The Philippines on Thursday protested China’s inclusion of a map of the entire West Philippine Sea (also called South China Sea) in its new electronic passports, calling it “unacceptable” and an infringement on the country's sovereignty.
In its boldest assertion to date, Beijing released a new batch of e-passports bearing the map of the disputed area, where the Philippines, Vietnam, Malaysia, Brunei and Taiwan have overlapping claims on several territories but is being owned by China in its entirety.
“The Philippines strongly protests the inclusion of the nine-dash lines in the e-passport as such image covers an area that is clearly part of the Philippines’ territory and maritime domain,” said Manila’s note verbale or diplomatic note to China which was read by Foreign Affairs Secretary Albert del Rosario to the media.
Claimants have been locked in decades of disputes over mostly barren but potentially resource-rich waters in the West Philippine Sea.
China, Vietnam and the Philippines have particularly figured in separate fresh altercations last year and this year that have sparked Asian and international concerns over a possible major armed clash that could threaten access to and the passage of commercial and cargo ships in the busy waters.
“The Philippines does not accept the validity of the nine-dash lines that amount to an excessive declaration of maritime space in violation of international law,” Del Rosario continued, referring to China’s U-shaped nine-dotted line claim that covers most of the sea.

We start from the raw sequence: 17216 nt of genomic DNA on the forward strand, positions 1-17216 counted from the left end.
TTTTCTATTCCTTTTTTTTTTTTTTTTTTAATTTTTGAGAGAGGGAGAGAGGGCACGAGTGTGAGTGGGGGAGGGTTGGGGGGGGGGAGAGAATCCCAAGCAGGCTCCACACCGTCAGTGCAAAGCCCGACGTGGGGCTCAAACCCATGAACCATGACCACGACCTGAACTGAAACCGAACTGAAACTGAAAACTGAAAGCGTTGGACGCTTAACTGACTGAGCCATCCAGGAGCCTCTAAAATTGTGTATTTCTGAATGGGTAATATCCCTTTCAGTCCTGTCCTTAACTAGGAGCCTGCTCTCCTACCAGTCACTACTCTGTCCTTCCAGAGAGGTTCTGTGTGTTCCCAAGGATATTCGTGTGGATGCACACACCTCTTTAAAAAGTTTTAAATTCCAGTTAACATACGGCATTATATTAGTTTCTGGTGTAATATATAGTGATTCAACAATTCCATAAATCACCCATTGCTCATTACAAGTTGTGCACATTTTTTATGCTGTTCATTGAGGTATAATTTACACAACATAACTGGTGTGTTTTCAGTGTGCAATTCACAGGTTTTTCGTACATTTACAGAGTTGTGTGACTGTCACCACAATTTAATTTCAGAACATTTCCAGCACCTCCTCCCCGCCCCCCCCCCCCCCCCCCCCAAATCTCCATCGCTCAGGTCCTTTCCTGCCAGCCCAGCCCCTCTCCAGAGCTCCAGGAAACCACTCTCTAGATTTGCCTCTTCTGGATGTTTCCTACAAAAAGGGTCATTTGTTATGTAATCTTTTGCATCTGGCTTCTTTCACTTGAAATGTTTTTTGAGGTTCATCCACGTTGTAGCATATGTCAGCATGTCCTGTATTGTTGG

Philippine officials transmitted its protest to the Chinese Embassy in Manila on Wednesday.
“We are expecting a reply soon,” said Foreign Affairs spokesman Raul Hernandez when asked if Manila would ask Beijing to recall the passports.
Vietnam, another claimant, has already complained about the new passports.
The Chinese Embassy in Manila has not yet returned GMA News Online's request for a reaction as of this posting.
In its protest, Manila accused China of violating a non-aggression pact that Beijing signed with the Association of South East Asian Nations which calls on all claimants “to refrain from actions that complicate and escalate the dispute.”
“The Philippines demands that China respect the territory and maritime domain of the Philippines,” the protest letter said.
It also reiterated that the West Philippine Sea including “the waters, islands, rocks and other maritime features in its continental shelf within the 200-nautical mile from the baselines form an integral part of the Philippine territory and maritime jurisdiction.”
Manila has long considered elevating its disputes with China to a mediation body in the United Nations.
The Philippines can not just ignore China's action, Hernandez said, noting that allowing Beijing to continue issuing the said passport with a map that violates the country's sovereignty would mean submission to Beijing’s claim.
“The passport will be used by Chinese nationals and if they carry that kind of map that violates our sovereignty and if we allow that then it would mean acquiescence to their claim of the whole of South China Sea,” Hernandez said.
"Our Constitution says we have to protect our sovereignty and we owe it to our nation to do so," he said. — RSJ/KG, GMA News